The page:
On 2 October, the market-leading Dentons Environment team delivered its eighth annual Environmental Law Fundamentals training day, aimed at helping businesses evaluate risks in the current regulatory and societal environment. The popular event was a great culmination of the team's "Environmental Law in 2019 and Beyond" series of seminars.
Stephen Shergold began by introducing the audience to the Dentons Climate Change Legal Dashboard, which maps out four key pieces of the climate change jigsaw: (1) the Rule of Law, (2) Impact, (3) Civil Society and (4) The Response.
Before delving into the content of the dashboard, Helen Bowdren opened with a discussion on the impacts of Brexit on environmental law. She set out a post-Brexit roadmap, looking both at UK legislation and policy that is unlikely to be impacted by Brexit, such as the 25 Year Plan and the Net Zero Carbon by 2050 target, and at areas that could be subject to change, such as chemicals regulation, emissions trading and environmental permitting.
Stephen then examined the rule of law and overreach of civil society, opening the session by asking the audience whether they thought additional regulation was more of a hindrance to, rather than an opportunity for, their businesses. The majority of the audience felt that regulation was more of a hindrance. Stephen discussed how the rule of law provided certainty, clarity and consistency, but it was not moving at a quick enough pace to keep up with social and civil movements. Civil society, influenced by a range of factors such as the Blue Planet effect, the Extinction Rebellion movement and reactions to allergen labelling incidents, is taking on the role of regulator. Companies have started actively adapting their business models in response to public opinion; however, there are also dangers and challenges facing businesses in a civil-regulated society. Using the example of ethanol, Stephen explained how the opinion of civil society is very changeable, and could not provide the certainty, clarity and consistency of the rule of law. When asked again at the end of the session, the majority of the audience now saw increased regulation as an opportunity for, rather than a hindrance to, their businesses.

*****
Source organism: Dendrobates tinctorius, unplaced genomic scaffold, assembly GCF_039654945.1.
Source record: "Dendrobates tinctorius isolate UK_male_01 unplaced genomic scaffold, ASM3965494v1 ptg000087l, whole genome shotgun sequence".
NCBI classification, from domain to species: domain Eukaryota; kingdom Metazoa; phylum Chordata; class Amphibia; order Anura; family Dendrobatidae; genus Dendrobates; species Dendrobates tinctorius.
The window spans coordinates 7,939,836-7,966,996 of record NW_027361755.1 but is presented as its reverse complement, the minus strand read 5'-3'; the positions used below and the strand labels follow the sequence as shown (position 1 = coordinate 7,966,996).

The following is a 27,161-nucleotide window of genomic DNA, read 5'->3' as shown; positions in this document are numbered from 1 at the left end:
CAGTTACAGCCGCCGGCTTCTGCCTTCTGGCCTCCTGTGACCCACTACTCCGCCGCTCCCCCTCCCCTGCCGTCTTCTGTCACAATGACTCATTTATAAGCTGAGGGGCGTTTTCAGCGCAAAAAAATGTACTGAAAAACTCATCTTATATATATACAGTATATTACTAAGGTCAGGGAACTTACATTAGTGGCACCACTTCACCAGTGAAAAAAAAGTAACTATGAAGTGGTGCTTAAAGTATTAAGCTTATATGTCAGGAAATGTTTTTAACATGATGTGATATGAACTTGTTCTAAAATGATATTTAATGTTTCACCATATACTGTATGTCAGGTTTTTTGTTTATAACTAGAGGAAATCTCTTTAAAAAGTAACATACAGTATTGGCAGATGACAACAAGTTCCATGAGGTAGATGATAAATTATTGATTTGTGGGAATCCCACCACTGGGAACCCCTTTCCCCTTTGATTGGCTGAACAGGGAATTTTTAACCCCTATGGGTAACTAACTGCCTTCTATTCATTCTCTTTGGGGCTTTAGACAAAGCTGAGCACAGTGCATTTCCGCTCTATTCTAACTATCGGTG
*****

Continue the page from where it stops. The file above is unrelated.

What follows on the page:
Annabel Hodge and Stephen ran an interactive session on negligence and its growing role in environmental law. Whilst virtually unused in the early 2000s, claims in negligence are now a lot more frequent, in particular those brought by NGOs and groups of claimants. Annabel provided an overview of negligence and its development in environmental law, and Stephen then split the room into "high court judge panels". Using recent key cases as examples, the team asked each panel to determine the factors that would contribute to the creation of a duty of care, in the same way that the actual high court judges had to.
The team then moved on to look at enforcement and civil sanctions from a business, rather than legal, perspective. The team explored, through a number of examples, how enforcement undertakings (EUs) tended to be less financially burdensome than going down the route of prosecution. However, EUs still carried significant risks, in particular acknowledging a degree of culpability for an alleged offence that the Environment Agency could try to use in any later prosecution (if the EU is not accepted and its conditions complied with). Stephen explained that, although choosing which route to go down was more of an art than a science, the advantages of an EU – in particular, financial considerations and the fact that an EU does not result in a criminal record if complied with – often outweighed its risks.
Amy Morin went on to discuss the impacts of adverse weather on commercial contracts, including whether contracts could cope with adverse weather. This is particularly important when considering the impacts of climate change – a "once every 100 years flood" is now likely to happen far more regularly, which can have a significant impact on the foreseeability of risk and force majeure. Contracts will have to learn to deal with far more extreme risks within the realm of foreseeability.
Sam Boileau then looked at the emergence of environmental, social and governance (ESG) due diligence. He compared the environmental law scene in 1999 with that of today – whilst in 1999 there was a broad understanding of environmental issues, the modern day has a much clearer and less forgiving approach to environmental policy matters. Sam set out the three stages of ESG: policy, implementation and operation. Sam then went on to highlight some key areas of environmental law and policy in 2019, including the circular economy, enhanced producer responsibility and increasingly ambitious government carbon targets. He discussed how these areas can translate into corporate policies and the potential challenges facing businesses when implementing such policies.
Finally, Stephen rounded off the day with a wider discussion on the environment and societal agenda for businesses today. He reiterated the importance of sustainable profits and how these can be achieved through an understanding of the impacts and influence that civil society can have.
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